I admit that I am not the epitome of what people would call a strong personality. I'm not tough as nails, able to deflect the arrows of life. Instead, I am more like a pin cushion. Each jab seems to stick deep and I am extraordinarily sensitive. Which is why the way my career has shaped is somewhat unusual. With every Asian character book that I do, every talk I give, the more I am standing on a platform, expounding my opinions and beliefs about “multicultural” books. With my character traits, it would probably be best for me to behind the curtain, not in front.
So recently, reading this blog entry Read Roger: "But she wanted a tutu" made me feel a tad squirmish. I’ve probably been quoted over a dozen times saying that I wrote “Year of the Dog” because I wanted someone that looked like me to relate to; and here was an entire discussion talking about how needing to see one’s own race on a character in order to relate to it was “repugnant.” And not only is the adult agenda patronizing (a word that sends horror into a children’s book author), it is completely unnecessary. These books don’t matter, kids are just going to want their non-multicultural books, anyway.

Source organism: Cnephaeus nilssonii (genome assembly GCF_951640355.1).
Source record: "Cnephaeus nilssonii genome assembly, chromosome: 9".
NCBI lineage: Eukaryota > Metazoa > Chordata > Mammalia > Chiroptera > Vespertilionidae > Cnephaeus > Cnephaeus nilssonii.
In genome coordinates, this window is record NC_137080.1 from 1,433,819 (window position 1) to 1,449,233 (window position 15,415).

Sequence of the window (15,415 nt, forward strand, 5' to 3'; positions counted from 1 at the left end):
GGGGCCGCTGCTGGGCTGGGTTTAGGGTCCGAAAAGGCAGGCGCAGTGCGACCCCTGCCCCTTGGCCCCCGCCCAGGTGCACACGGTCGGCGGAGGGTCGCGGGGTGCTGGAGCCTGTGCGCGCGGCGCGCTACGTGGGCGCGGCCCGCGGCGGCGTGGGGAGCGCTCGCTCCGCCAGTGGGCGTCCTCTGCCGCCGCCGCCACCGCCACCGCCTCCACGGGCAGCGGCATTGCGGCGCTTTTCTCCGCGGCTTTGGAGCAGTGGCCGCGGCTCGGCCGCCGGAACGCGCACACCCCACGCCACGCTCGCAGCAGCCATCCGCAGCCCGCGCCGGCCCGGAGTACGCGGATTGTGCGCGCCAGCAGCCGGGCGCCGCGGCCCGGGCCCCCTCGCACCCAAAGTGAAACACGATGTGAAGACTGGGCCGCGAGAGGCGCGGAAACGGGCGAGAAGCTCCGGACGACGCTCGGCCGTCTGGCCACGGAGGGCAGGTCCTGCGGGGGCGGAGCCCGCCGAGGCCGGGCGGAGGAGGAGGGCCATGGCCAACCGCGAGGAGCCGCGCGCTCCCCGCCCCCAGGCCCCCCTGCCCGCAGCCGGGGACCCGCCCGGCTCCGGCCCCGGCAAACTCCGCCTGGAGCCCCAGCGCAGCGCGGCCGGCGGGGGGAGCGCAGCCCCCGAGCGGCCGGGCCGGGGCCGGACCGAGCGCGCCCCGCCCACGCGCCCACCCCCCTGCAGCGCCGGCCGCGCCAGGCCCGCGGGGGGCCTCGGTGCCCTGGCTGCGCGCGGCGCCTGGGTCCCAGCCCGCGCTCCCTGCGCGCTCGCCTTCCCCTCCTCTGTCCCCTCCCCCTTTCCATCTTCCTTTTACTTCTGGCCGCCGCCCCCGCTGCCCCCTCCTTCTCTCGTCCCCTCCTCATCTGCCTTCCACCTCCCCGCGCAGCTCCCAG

Yet, just as I was digesting this conversation, Rosie O’Donnell did her “ching chong” Chinese on national TV. I’m offended, yet read threads of “lighten up,” and “stop whining about being teased on the playground," which make me wonder is I am being my too sensitive self again. But then I begin reading more and more responses saying things like, “go back to ching chong and eat a fortune cookie.”
And I realize this is why I am in front of the curtain. I can’t believe that the books that I make don’t matter. I don't think I am making books with an "adult agenda," I am making the books that I, myself, would have wanted as a child. But even if my adult agenda is clouding my judgement, if kids are truly racially blind when is comes to books— then it’s all the more important for them to read these multicultural books. Because hopefully these books will plant the seeds of racial sensitivity and understanding before they start noticing. Because the step between poor taste and overt racism is a small one, sometimes less than 100 pixels.
So I stay on course, smarting and burning when people want to “stick it” to me. But I can take it. I've got a lot of room left.